Rochester Diocese Agrees to Settle Sex Abuse Claims

After three agonizing years in bankruptcy court and many months of talks, the Roman Catholic Diocese of Rochester and more than 400 sex abuse survivors with claims in the diocese’s Chapter 11 bankruptcy case have agreed to terms.

The settlement agreement is an important step, but it is far from the final chapter in the hard-fought bankruptcy of the Diocese of Rochester.

“There’s still a long way to go,” predicts James Cali, chairman of the bankruptcy’s official creditors’ committee.

The Creditors’ Committee, formed by the US Trustee to represent the interests of the survivors, worked out the terms of the settlement with the diocese.

Anticipating a spate of lawsuits under the New York Child Victims Act, the diocese filed for judicial protection in September 2019, a month after the CVA went into effect.

The CVA temporarily lifted a statute of limitations that had prevented survivors of past abuse suffered as children from prosecuting their abusers. A veritable tsunami of CVA lawsuits against Catholic churches across the state ensued. The Diocese of Rochester was the first to file for bankruptcy protection.

Dioceses in Buffalo, Syracuse, and Rockville Center, Long Island followed and have yet to be dissolved. The Rochester case could serve as an example and provide a model for settling these equally hard-fought cases.

The agreement, filed Thursday in the Rochester Division of the Western District of New York Bankruptcy Court by the diocese, would see the diocese and its congregations jointly contribute $55 million to a fund to compensate survivors.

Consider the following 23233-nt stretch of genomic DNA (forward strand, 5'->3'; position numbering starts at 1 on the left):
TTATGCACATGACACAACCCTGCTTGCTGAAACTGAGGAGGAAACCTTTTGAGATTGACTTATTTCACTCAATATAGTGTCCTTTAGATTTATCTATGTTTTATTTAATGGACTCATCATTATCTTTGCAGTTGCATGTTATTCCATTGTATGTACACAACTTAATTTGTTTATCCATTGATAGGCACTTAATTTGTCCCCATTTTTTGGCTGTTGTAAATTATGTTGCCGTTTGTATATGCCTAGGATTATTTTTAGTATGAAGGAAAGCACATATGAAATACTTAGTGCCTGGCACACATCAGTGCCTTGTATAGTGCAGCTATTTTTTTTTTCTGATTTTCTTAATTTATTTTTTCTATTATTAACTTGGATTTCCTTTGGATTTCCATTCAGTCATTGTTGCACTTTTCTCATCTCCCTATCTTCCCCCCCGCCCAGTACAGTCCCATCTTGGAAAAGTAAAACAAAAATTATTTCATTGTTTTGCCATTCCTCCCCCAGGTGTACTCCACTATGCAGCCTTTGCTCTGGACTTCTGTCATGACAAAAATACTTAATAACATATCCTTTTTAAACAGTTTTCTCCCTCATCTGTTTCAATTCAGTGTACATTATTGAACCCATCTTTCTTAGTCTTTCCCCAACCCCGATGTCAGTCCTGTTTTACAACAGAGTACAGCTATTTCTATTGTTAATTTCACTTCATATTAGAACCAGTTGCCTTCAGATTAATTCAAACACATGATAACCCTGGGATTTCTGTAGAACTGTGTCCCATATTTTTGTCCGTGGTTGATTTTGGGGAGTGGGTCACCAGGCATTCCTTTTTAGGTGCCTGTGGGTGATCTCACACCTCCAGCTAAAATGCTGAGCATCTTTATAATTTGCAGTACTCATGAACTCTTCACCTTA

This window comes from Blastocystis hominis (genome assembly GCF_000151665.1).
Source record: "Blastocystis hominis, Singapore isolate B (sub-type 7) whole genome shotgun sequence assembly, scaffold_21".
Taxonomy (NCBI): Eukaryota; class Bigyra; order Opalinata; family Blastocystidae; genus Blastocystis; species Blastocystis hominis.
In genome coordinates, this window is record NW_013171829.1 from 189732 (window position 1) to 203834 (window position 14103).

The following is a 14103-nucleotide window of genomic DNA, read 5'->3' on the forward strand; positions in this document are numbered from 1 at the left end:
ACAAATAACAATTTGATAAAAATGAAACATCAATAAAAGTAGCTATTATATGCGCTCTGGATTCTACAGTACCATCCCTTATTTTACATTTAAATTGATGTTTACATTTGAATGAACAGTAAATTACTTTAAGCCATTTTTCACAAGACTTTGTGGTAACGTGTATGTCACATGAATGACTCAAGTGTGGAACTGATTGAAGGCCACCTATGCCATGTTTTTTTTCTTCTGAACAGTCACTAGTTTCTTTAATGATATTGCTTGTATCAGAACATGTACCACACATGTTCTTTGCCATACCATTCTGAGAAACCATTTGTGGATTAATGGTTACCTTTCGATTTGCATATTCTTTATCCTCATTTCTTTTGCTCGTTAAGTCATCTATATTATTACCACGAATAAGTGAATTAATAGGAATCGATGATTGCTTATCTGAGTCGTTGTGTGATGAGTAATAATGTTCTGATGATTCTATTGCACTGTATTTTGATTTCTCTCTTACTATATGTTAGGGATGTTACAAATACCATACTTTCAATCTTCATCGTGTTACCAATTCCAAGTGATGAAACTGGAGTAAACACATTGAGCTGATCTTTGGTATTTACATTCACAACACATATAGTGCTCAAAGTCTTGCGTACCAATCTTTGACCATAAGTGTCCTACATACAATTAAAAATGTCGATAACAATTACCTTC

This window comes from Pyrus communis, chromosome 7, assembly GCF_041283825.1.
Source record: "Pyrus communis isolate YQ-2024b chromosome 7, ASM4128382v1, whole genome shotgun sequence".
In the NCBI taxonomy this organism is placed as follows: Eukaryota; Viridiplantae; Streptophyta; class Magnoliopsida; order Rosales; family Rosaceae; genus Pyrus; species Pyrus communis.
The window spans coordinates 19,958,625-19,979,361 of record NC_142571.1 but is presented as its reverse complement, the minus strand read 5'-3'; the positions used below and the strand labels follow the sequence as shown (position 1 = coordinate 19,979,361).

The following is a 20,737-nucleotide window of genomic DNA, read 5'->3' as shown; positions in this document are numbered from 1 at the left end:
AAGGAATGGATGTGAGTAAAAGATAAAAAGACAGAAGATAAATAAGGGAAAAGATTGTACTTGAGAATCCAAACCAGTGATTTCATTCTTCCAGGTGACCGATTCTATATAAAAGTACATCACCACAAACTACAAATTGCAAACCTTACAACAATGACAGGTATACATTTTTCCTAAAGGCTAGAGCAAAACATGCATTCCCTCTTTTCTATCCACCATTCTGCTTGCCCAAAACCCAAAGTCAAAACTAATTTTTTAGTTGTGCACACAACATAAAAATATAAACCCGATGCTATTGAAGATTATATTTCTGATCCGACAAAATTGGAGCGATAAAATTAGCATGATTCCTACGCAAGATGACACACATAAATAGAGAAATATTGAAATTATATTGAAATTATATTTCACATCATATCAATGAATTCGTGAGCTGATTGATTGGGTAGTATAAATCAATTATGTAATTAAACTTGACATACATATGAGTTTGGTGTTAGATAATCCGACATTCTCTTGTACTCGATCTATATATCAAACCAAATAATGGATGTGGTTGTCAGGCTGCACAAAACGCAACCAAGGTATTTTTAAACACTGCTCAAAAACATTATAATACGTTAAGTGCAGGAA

The bankruptcy will not be finally resolved until the diocese presents a reorganization plan, which is approved by creditors and bankruptcy judge Paul Warren signs off.

Such plans often take four to six months to be confirmed. Attorney for the creditors’ committee, Ilan Scharf, predicts at least six months of drudgery before a Rochester diocese plan can be finalized.

Whether or to what extent the church insurance carriers could step in remains a joker. It remains to be seen whether the dozen or more insurers who could be on the hook, individually or as a group, could agree on payouts that would satisfy survivors.

In an offer rejected by a committee representing survivors of last May’s bankruptcy, the diocese and its insurers proposed a $147.5 million settlement. In that deal, the insurers would have contributed $107.5 million and the diocese would have contributed $45 million. Parishes and other so-called affiliated institutions would not have contributed.

The creditors’ committee said it thwarted that plan because the bereaved were not consulted. The committee had previously rejected a plan submitted by the diocese and several insurers that would have paid $35 million, an amount that Scharf dismissed as grossly inadequate.

In a letter to the faithful published on Thursday, Bishop of the Diocese of Rochester Salvatore Matano acknowledged that the deal approved by the diocese this week breaks a promise he made to parishioners three years ago.

“As I indicated in my letter to the faithful of September 12, 2019,” the bishop wrote, “it was my hope that our parishes and related Catholic entities would not be directly affected by the diocesan Chapter 11 proceedings; However, this has changed in the last three years.”

What has changed was the decision by the creditors’ committee last spring to back out of a bankruptcy court agreement that had frozen about 300 CVA lawsuits in state courts against parish churches and other related third parties like the church-run Camp Stella Maris and the Catholic youth organization .

Matano was able to make the 2019 pledge because the Catholic dioceses of New York, including Rochester, incorporated each parish and other third parties as legally separate entities from their parent dioceses.

Canon law gives bishops firm responsibility for parishes and other such organizations. To smooth the apparent breach between civil and canon law, the bishop of each New York diocese is president of each parish and related organization in his respective diocese.